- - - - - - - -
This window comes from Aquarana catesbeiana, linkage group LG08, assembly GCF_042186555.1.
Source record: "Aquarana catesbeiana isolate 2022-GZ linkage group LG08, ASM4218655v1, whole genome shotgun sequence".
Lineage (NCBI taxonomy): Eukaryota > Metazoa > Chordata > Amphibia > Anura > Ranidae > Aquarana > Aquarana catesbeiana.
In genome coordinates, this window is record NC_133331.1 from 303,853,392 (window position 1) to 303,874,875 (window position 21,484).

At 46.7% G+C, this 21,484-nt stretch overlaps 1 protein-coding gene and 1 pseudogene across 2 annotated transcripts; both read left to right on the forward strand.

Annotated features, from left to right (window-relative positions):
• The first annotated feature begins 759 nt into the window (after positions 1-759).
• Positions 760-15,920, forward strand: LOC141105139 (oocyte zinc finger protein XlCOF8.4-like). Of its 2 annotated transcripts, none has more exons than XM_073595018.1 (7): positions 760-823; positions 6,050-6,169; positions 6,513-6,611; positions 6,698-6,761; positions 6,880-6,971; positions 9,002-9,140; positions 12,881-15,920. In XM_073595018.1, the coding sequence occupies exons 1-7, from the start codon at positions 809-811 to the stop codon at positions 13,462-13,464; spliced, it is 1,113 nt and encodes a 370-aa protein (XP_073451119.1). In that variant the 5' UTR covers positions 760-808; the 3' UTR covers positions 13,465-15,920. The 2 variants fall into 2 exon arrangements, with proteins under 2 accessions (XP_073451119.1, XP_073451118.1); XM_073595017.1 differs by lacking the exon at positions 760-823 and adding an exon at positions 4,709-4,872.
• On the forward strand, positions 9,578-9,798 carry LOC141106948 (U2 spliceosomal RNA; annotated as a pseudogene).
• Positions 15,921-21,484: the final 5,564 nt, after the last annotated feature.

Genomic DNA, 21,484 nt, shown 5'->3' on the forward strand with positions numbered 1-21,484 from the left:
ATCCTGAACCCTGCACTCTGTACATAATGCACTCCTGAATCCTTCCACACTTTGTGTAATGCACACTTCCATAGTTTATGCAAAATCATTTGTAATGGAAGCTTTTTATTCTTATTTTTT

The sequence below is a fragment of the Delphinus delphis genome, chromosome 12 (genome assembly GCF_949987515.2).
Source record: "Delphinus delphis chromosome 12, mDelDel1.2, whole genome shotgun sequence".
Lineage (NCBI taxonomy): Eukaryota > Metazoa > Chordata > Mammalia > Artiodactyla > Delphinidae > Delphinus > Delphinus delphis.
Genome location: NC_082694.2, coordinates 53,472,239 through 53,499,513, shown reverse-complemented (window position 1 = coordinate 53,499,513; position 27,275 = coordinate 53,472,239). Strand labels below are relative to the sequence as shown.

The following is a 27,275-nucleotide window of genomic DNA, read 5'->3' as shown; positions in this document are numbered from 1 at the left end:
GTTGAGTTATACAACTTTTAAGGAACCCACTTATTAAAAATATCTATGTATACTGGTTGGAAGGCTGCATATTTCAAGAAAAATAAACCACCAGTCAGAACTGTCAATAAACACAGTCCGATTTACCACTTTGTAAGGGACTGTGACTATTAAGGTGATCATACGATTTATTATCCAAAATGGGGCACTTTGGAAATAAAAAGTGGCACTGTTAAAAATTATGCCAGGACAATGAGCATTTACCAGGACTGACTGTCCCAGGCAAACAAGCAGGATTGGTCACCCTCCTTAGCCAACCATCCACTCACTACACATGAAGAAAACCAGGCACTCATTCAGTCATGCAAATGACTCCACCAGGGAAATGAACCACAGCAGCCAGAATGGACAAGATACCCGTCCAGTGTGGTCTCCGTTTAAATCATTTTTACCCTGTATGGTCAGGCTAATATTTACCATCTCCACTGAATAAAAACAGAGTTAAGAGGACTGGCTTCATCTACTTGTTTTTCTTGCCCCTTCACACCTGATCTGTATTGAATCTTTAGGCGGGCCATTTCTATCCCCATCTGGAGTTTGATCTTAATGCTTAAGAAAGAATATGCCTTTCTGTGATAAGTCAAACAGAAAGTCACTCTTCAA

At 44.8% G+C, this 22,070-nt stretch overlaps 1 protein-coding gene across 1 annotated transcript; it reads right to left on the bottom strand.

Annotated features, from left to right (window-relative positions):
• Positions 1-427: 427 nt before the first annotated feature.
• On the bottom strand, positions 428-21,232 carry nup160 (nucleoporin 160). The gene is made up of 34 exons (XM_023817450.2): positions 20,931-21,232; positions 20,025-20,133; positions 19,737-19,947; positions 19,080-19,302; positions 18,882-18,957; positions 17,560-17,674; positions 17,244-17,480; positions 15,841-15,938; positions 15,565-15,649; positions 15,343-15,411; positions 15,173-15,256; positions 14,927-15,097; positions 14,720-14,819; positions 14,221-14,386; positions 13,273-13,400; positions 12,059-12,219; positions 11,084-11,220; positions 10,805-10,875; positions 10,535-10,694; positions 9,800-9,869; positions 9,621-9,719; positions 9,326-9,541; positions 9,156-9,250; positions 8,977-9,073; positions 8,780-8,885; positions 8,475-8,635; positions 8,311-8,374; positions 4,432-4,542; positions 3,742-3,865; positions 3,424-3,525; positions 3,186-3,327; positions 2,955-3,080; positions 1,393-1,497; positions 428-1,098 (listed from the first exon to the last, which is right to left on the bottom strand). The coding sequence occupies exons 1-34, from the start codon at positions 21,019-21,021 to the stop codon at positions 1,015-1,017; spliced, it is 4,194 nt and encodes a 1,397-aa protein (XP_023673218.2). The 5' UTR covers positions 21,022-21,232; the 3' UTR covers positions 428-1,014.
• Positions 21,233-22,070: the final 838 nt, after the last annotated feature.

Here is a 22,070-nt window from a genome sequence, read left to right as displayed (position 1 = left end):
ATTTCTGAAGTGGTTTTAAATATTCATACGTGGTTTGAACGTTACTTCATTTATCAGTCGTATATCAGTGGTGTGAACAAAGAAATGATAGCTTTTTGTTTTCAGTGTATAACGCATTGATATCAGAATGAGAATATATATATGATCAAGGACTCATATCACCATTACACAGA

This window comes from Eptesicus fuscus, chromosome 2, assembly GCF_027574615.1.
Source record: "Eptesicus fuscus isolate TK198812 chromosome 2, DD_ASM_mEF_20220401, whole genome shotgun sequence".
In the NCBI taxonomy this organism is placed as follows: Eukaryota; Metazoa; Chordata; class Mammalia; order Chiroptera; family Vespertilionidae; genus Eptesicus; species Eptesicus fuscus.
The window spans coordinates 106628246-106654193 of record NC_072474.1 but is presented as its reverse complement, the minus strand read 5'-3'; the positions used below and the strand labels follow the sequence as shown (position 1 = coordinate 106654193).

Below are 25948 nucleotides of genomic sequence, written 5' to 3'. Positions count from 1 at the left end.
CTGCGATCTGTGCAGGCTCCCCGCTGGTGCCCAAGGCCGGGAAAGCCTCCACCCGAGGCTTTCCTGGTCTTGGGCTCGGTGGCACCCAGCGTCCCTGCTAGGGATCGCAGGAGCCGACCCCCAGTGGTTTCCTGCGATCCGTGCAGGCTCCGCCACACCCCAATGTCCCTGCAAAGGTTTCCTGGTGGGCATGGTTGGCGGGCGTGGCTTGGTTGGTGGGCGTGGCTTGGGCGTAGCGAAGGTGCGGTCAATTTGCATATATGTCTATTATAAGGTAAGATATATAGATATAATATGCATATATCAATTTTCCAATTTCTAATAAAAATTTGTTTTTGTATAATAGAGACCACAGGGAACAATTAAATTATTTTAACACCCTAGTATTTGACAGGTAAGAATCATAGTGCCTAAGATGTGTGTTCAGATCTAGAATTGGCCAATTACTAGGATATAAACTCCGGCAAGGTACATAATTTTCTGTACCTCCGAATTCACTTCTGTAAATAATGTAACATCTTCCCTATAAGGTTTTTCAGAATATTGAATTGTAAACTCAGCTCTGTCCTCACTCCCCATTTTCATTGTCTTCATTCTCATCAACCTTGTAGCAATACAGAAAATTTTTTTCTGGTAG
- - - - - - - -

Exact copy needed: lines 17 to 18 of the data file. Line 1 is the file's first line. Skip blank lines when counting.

The following is a 27,275-nucleotide window of genomic DNA, read 5'->3' as shown; positions in this document are numbered from 1 at the left end:
GTTGAGTTATACAACTTTTAAGGAACCCACTTATTAAAAATATCTATGTATACTGGTTGGAAGGCTGCATATTTCAAGAAAAATAAACCACCAGTCAGAACTGTCAATAAACACAGTCCGATTTACCACTTTGTAAGGGACTGTGACTATTAAGGTGATCATACGATTTATTATCCAAAATGGGGCACTTTGGAAATAAAAAGTGGCACTGTTAAAAATTATGCCAGGACAATGAGCATTTACCAGGACTGACTGTCCCAGGCAAACAAGCAGGATTGGTCACCCTCCTTAGCCAACCATCCACTCACTACACATGAAGAAAACCAGGCACTCATTCAGTCATGCAAATGACTCCACCAGGGAAATGAACCACAGCAGCCAGAATGGACAAGATACCCGTCCAGTGTGGTCTCCGTTTAAATCATTTTTACCCTGTATGGTCAGGCTAATATTTACCATCTCCACTGAATAAAAACAGAGTTAAGAGGACTGGCTTCATCTACTTGTTTTTCTTGCCCCTTCACACCTGATCTGTATTGAATCTTTAGGCGGGCCATTTCTATCCCCATCTGGAGTTTGATCTTAATGCTTAAGAAAGAATATGCCTTTCTGTGATAAGTCAAACAGAAAGTCACTCTTCAA